Thursday, June 30, 2005
Gun of the Quarter
The Gun of the Quarter is the Mauser C96 also known as the Broomhandle Mauser, one of the most recognizable guns of the 20th Century. Three guys, the Federle brothers, who worked for the Mauser works in Oberndorf am Nekar, Germany, developed it in 1894 (and had to sign it over to the Mauser Brothers to whom they were idea slaves, I guess). It was patented in 1895 and went into production in 1896 (hence the 96 in its name) It is a handsome gun and between 1896 and 1936, when they developed the .357 magnum, it was the most powerful handgun made in the world. It shot the 7.63 x 25 mm round (also known as the 30 Mauser) made especially for the the Borchard gun but used more in the more popular Broomhandle Mauser. It used a necked down casing. Let me explain. With just a straight, hollow cylinder of powder, all the expanding gas goes out the front at a uniform rate. Creating a neck, that is, closing down the front of the shell to a smaller diameter than the rest of the shell casing, has the same effect on the burning powder gases as putting your thumb over the end of the water hose has on the water coming out the hose. Venturi effect causes the gas to really shoot out and of course the bullet seated in the neck goes down the barrel of the gun at a right good clip. I know what you're thinking. What about our beloved .45 automatic? Wasn't it more powerful? Read 'em and weep, boys, everyone's idea of a powerful hand gun round falls short. Here are the numbers
7.63 x 25 mm-- Velocity 1410 ft/sec. Energy 375 ft/lbs.
45 Automatic -- Velocity 900 ft/sec Energy 360 ft/lbs.
What a handsome and powerful gun!
Here's the Achilles heel of the gun--reloading. Rather than have a removable clip, the magazine (the area into which a clip, if you have one, fits) was fixed and you had to use stripper clips to force 10 rounds down into the spring loaded box magazine in front of the trigger. It's hard. Really hard. They don't want to go. This gun is the one used by the minor bad guy played by Don Stroud in the Clint Eastwood movie Joe Kidd . When he loaded it on screen, he cheated a little, putting 5 rounds each on two stripper clip (much more manageable) and did it in two steps. Woosie! Real men can load their Broomhandle Mausers in one deft motion.
Winston Churchill had this gun at the last great cavalry charge of the British at the Battle of Omdurman (1898) against Muslim extremists (Dervishers) in the Sudan (go figure) and he said he used it to good effect. Because the bullet went so fast, the manufacturers got a little cocky and put a adjustable rear sight on the gun that went out to 1000 yards. Yeah, right. Might have been a little hopeful there. Here's a detail of the rear site.
You'd think because the barrel is so long and heavy and the magazine is in front of the trigger rather than in the handle, that the C96 would be front heavy. It just looks like it should be front heavy. But it has a sweet balance-- bring it up to your eyes to aim and it seems to float there level and steady. It's mechanism for self-loading is straight blowback (Scroll way down for an explanation of that).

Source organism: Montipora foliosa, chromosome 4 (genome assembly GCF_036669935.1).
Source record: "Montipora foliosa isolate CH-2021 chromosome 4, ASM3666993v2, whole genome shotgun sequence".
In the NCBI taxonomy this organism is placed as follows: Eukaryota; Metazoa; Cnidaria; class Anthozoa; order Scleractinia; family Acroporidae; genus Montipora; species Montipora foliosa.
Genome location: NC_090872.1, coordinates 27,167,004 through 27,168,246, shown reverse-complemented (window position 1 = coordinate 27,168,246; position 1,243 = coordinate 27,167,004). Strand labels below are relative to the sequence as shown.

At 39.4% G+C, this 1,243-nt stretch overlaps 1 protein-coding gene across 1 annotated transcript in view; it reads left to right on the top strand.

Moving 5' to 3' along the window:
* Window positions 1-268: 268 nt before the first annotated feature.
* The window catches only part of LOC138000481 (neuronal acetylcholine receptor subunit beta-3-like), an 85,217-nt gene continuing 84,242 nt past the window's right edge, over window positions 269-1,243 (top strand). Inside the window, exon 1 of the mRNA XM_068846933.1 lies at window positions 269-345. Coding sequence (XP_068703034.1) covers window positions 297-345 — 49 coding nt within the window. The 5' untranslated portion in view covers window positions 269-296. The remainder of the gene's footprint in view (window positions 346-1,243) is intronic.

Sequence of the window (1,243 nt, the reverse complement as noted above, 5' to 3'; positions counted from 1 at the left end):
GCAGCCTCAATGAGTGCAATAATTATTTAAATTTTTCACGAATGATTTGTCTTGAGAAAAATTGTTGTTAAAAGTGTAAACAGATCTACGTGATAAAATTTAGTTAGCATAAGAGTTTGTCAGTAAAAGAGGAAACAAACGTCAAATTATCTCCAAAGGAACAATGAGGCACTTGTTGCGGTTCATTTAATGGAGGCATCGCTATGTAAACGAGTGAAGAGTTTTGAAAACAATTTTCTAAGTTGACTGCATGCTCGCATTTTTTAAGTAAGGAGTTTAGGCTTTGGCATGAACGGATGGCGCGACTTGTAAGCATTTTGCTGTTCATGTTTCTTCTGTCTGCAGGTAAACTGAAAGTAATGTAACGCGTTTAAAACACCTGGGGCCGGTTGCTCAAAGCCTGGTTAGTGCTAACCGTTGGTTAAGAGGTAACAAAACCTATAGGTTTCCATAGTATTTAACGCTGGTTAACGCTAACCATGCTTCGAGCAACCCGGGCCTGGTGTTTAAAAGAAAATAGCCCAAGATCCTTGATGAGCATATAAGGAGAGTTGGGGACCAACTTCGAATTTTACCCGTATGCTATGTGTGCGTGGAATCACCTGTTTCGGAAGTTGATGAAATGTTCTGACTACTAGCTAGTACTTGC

They made other versions. There is one that shoots the 9mm (Parabellum) round (the same round for the Luger and all modern 9mm guns). To mark the difference between that pistol and the one that shot the 30 Mauser, they cut a big 9 in the wooden handle and painted or stained red inside the incised lines. This became known as the red 9 and it was very popular with the Bolsheviks during the 1917 revolution. They used red 9s to slaughter the Tzar and his family (Anastasia screamed in vain). There was a short barrel version made to conform with the requirements of the Versailles treaty (which took on and conquered for all time the seemingly overwhelming problem of long barreled handguns). This was the Bolo Mauser, made in the early 20s and sold primarily to Russia where it was popular among the Bolsheviks (again) hence the nickname, Bolo. The Russians put the Bolo to some pretty nasty work during the Civil War between the Reds and Whites. It was also copied in China. In a weird movie called The General Died at Dawn a whole troop commit murder suicide with C96s (probably in .45 caliber) pointed at each others heads. That general had certainly learned how to control his troops. The final version solved the reloading problem with a box clip removable from the bottom of the magazine, and it was fully automatic, but it was not a success because the kick of the first two or three rounds made the fourth and fifth invariably go over the head of the target. It was the Mauser 712 or Schnellfeuerpistole (Fast fire pistol).
If you take your Broomhandle Mauser to a gun range today, even the old hands will come out of the back to take a look, and the young shooters will ask you if they can shoot it, and all the women there will ask if they can caress it (OK, I made that last one up). The most famous use in a movie for the Broomhandle, however, is not as a gun at all but as a blaster, whatever that is? Good to see the century old C96 is alive and kicking in a galaxy far, far away.
Harrison Ford on the Ice Planet Hoth in The Empire Strikes Back with a C96 with dodads on it.
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